Associated Press writers Ian Deitch in Jerusalem, Josh Lederman and Matthew Lee in Washington, Frank Jordans in Berlin and Lorne Cook in Brussels contributed to this report.

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Israel’s Netanyahu emerges with slight edge after tight race

March 18, 2015

JERUSALEM (AP) — Israeli Prime Minister Benjamin Netanyahu appeared to fend off a strong challenge from the country’s opposition leader in parliamentary elections Tuesday, emerging from an acrimonious campaign in a slightly better position to form Israel’s next government.

But with the sides nearly evenly divided, a victory by Netanyahu’s Likud Party still was not guaranteed. His chief rival, Isaac Herzog of the Zionist Union, said he would make “every effort” to form a government, and an upstart centrist party led by a former Netanyahu ally-turned-rival was set to be the kingmaker. The country now heads into what could be weeks of negotiations over the makeup of the next coalition.

Both Netanyahu and Herzog will now compete for a chance to form a coalition that commands a majority in the 120-seat parliament, a daunting task in Israel’s fractured political landscape. Netanyahu appeared to have a better chance of cobbling together a government with right-wing and religious parties that he calls his “natural allies.” Herzog would have to appeal to more ideologically diverse parties.

Either will likely need the support of Moshe Kahlon, whose new Kulanu party captured nine or 10 seats, according to polls. Kahlon, whose campaign focused almost entirely on bread-and-butter economic issues, refused to take sides.

“I am loyal to my way,” he told his supporters, saying he would work to form a government committed to social justice. The election was widely seen as a referendum on Netanyahu, who has governed the country for the past six years, and recent opinion polls had given Herzog a slight lead.

As the results were announced on the nation’s three major TV stations, celebrations erupted at Likud’s campaign headquarters in Tel Aviv. “Against all the odds we obtained a great victory for the Likud,” Netanyahu told the gathering. “Now we must form a strong and stable government that will ensure Israel’s security and welfare,” he added, in comments aimed at Kahlon.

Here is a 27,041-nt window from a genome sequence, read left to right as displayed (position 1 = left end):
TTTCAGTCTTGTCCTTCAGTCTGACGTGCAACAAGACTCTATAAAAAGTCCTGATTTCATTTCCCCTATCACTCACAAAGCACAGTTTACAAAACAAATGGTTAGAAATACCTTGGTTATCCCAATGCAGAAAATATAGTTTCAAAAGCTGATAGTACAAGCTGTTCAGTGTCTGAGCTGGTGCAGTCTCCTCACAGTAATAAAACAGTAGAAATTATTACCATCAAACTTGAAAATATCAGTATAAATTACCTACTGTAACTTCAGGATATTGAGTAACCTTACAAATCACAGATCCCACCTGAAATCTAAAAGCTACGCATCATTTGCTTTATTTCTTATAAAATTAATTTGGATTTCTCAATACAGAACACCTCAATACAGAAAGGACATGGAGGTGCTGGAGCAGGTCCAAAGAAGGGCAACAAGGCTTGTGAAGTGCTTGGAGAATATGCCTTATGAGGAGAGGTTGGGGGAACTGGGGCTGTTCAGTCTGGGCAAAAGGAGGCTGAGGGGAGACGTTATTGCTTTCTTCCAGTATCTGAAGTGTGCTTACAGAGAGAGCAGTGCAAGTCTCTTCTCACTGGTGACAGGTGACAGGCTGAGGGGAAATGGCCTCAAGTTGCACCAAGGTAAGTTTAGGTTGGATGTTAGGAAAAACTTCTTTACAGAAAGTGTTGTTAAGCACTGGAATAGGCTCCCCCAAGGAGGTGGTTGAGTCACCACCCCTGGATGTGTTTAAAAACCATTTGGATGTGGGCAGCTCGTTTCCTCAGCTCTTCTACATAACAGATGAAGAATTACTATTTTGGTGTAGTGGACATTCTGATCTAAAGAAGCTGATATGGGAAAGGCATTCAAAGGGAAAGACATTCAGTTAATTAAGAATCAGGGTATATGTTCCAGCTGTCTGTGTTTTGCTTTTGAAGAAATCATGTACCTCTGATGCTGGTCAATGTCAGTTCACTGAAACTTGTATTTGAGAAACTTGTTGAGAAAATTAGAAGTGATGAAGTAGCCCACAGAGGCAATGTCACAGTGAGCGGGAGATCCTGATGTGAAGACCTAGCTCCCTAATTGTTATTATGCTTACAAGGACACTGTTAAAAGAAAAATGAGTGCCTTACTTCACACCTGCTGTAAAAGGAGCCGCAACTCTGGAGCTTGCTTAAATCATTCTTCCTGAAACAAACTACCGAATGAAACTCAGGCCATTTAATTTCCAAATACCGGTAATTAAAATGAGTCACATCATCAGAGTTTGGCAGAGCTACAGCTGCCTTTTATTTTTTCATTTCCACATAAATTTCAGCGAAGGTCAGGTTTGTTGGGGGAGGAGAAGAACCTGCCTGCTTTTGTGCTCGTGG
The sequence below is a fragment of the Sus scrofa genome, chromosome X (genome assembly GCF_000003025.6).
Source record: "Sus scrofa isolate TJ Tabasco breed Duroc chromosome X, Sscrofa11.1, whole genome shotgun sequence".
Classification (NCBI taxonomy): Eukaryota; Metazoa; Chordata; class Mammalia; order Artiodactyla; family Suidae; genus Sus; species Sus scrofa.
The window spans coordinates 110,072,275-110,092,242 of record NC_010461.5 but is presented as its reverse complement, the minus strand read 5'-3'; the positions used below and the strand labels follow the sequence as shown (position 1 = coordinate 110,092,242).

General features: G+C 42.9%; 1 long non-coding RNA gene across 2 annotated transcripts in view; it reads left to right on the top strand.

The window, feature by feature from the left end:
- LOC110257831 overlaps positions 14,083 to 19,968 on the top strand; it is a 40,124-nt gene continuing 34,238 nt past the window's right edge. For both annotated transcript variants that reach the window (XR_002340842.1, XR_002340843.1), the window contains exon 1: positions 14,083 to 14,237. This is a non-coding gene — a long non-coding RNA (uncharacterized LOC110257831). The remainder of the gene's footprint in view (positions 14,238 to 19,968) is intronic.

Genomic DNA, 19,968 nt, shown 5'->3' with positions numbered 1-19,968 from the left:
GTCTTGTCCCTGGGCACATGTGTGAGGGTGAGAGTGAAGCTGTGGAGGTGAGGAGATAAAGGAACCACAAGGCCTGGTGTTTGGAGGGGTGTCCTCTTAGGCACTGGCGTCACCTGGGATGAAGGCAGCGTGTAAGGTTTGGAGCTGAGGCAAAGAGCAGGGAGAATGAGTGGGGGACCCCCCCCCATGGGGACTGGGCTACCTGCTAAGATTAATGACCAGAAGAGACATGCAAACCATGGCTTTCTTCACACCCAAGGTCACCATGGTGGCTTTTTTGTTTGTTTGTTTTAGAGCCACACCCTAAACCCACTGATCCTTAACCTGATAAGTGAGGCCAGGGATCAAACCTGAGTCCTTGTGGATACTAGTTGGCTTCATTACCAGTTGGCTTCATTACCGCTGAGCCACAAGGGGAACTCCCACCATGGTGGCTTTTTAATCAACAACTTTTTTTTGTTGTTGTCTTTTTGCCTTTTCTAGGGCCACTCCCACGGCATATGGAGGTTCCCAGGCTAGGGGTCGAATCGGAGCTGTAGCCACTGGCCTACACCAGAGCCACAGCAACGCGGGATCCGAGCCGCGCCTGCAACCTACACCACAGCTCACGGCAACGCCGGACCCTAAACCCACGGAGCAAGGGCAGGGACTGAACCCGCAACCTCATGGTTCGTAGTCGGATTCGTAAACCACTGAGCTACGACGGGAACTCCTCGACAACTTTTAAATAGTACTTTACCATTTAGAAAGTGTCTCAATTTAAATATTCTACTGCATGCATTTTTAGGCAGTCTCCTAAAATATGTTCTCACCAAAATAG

He said he had already been in touch with all other nationalist parties in hopes of quickly forming a coalition. Netanyahu focused his campaign on security issues, while his opponents instead pledged to address the country’s high cost of living and accused the leader of being out of touch with everyday people. Herzog also promised to repair tattered ties with the U.S. and to revive peace efforts with the Palestinians.

At a rally of his supporters, Herzog vowed to do his utmost to form a government and said he too had reached out to potential coalition partners. In a nod to Kahlon, he said he was committed to forming a “real social reconciliation government” committed to lowering the country’s cost of living and reducing gaps between rich and poor.

Netanyahu’s return to power would likely spell trouble for Mideast peace efforts and could further escalate tensions with the United States. Netanyahu, who already has a testy relationship with President Barack Obama, took a sharp turn to the right in the final days of the campaign, staking out a series of hard-line positions that will put him at odds with the international community.